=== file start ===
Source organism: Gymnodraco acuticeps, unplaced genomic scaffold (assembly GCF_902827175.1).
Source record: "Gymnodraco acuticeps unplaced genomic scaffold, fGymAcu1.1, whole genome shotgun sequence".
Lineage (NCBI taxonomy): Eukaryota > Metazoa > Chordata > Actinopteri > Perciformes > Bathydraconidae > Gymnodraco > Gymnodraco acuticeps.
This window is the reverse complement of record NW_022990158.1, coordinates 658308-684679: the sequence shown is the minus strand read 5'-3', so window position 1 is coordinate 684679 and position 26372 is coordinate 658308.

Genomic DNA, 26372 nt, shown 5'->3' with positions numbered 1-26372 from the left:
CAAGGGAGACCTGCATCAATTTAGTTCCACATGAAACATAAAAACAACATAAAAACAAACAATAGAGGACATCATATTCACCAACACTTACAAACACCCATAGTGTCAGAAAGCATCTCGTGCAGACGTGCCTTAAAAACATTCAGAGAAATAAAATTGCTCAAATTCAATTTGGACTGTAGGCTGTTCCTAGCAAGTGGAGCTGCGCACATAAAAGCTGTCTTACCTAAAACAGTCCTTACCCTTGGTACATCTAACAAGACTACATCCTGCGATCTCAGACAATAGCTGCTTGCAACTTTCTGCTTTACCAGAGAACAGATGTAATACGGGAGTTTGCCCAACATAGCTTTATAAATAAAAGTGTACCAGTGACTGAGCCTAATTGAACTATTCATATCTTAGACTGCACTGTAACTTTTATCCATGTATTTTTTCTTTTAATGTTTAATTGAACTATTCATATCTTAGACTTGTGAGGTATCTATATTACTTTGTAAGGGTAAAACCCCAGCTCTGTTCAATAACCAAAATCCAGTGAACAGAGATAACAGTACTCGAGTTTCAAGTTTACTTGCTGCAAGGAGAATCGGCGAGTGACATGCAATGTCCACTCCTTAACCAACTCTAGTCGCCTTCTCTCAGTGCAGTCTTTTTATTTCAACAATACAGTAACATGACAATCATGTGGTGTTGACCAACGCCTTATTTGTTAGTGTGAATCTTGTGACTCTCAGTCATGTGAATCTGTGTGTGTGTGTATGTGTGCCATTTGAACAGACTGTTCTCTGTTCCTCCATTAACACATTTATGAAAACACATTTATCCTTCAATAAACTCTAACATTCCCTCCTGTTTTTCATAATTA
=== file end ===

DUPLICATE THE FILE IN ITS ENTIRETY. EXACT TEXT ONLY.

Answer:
Source organism: Gymnodraco acuticeps, unplaced genomic scaffold (assembly GCF_902827175.1).
Source record: "Gymnodraco acuticeps unplaced genomic scaffold, fGymAcu1.1, whole genome shotgun sequence".
Lineage (NCBI taxonomy): Eukaryota > Metazoa > Chordata > Actinopteri > Perciformes > Bathydraconidae > Gymnodraco > Gymnodraco acuticeps.
This window is the reverse complement of record NW_022990158.1, coordinates 658308-684679: the sequence shown is the minus strand read 5'-3', so window position 1 is coordinate 684679 and position 26372 is coordinate 658308.

Genomic DNA, 26372 nt, shown 5'->3' with positions numbered 1-26372 from the left:
CAAGGGAGACCTGCATCAATTTAGTTCCACATGAAACATAAAAACAACATAAAAACAAACAATAGAGGACATCATATTCACCAACACTTACAAACACCCATAGTGTCAGAAAGCATCTCGTGCAGACGTGCCTTAAAAACATTCAGAGAAATAAAATTGCTCAAATTCAATTTGGACTGTAGGCTGTTCCTAGCAAGTGGAGCTGCGCACATAAAAGCTGTCTTACCTAAAACAGTCCTTACCCTTGGTACATCTAACAAGACTACATCCTGCGATCTCAGACAATAGCTGCTTGCAACTTTCTGCTTTACCAGAGAACAGATGTAATACGGGAGTTTGCCCAACATAGCTTTATAAATAAAAGTGTACCAGTGACTGAGCCTAATTGAACTATTCATATCTTAGACTGCACTGTAACTTTTATCCATGTATTTTTTCTTTTAATGTTTAATTGAACTATTCATATCTTAGACTTGTGAGGTATCTATATTACTTTGTAAGGGTAAAACCCCAGCTCTGTTCAATAACCAAAATCCAGTGAACAGAGATAACAGTACTCGAGTTTCAAGTTTACTTGCTGCAAGGAGAATCGGCGAGTGACATGCAATGTCCACTCCTTAACCAACTCTAGTCGCCTTCTCTCAGTGCAGTCTTTTTATTTCAACAATACAGTAACATGACAATCATGTGGTGTTGACCAACGCCTTATTTGTTAGTGTGAATCTTGTGACTCTCAGTCATGTGAATCTGTGTGTGTGTGTATGTGTGCCATTTGAACAGACTGTTCTCTGTTCCTCCATTAACACATTTATGAAAACACATTTATCCTTCAATAAACTCTAACATTCCCTCCTGTTTTTCATAATTA